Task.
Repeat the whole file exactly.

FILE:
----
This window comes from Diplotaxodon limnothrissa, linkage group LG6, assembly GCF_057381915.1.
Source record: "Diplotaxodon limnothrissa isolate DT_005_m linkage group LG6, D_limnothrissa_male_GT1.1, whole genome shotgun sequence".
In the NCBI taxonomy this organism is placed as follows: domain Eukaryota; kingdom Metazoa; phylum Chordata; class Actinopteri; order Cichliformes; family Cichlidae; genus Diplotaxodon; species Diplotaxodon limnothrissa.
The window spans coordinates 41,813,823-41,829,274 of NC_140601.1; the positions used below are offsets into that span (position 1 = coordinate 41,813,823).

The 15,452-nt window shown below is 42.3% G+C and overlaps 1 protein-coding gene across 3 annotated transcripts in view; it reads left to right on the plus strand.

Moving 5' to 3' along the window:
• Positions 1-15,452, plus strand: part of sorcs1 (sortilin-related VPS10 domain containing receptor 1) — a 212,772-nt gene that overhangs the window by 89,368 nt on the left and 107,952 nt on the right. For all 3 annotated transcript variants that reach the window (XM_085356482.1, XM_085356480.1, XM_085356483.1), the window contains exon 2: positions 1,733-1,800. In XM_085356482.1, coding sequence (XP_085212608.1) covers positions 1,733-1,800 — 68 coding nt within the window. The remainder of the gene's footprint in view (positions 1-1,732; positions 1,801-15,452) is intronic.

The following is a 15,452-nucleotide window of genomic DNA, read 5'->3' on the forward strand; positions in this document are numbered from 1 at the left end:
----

This window comes from Diplotaxodon limnothrissa, linkage group LG6, assembly GCF_057381915.1.
Source record: "Diplotaxodon limnothrissa isolate DT_005_m linkage group LG6, D_limnothrissa_male_GT1.1, whole genome shotgun sequence".
In the NCBI taxonomy this organism is placed as follows: domain Eukaryota; kingdom Metazoa; phylum Chordata; class Actinopteri; order Cichliformes; family Cichlidae; genus Diplotaxodon; species Diplotaxodon limnothrissa.
The window spans coordinates 41,813,823-41,829,274 of NC_140601.1; the positions used below are offsets into that span (position 1 = coordinate 41,813,823).

The 15,452-nt window shown below is 42.3% G+C and overlaps 1 protein-coding gene across 3 annotated transcripts in view; it reads left to right on the plus strand.

Moving 5' to 3' along the window:
• Positions 1-15,452, plus strand: part of sorcs1 (sortilin-related VPS10 domain containing receptor 1) — a 212,772-nt gene that overhangs the window by 89,368 nt on the left and 107,952 nt on the right. For all 3 annotated transcript variants that reach the window (XM_085356482.1, XM_085356480.1, XM_085356483.1), the window contains exon 2: positions 1,733-1,800. In XM_085356482.1, coding sequence (XP_085212608.1) covers positions 1,733-1,800 — 68 coding nt within the window. The remainder of the gene's footprint in view (positions 1-1,732; positions 1,801-15,452) is intronic.

The following is a 15,452-nucleotide window of genomic DNA, read 5'->3' on the forward strand; positions in this document are numbered from 1 at the left end: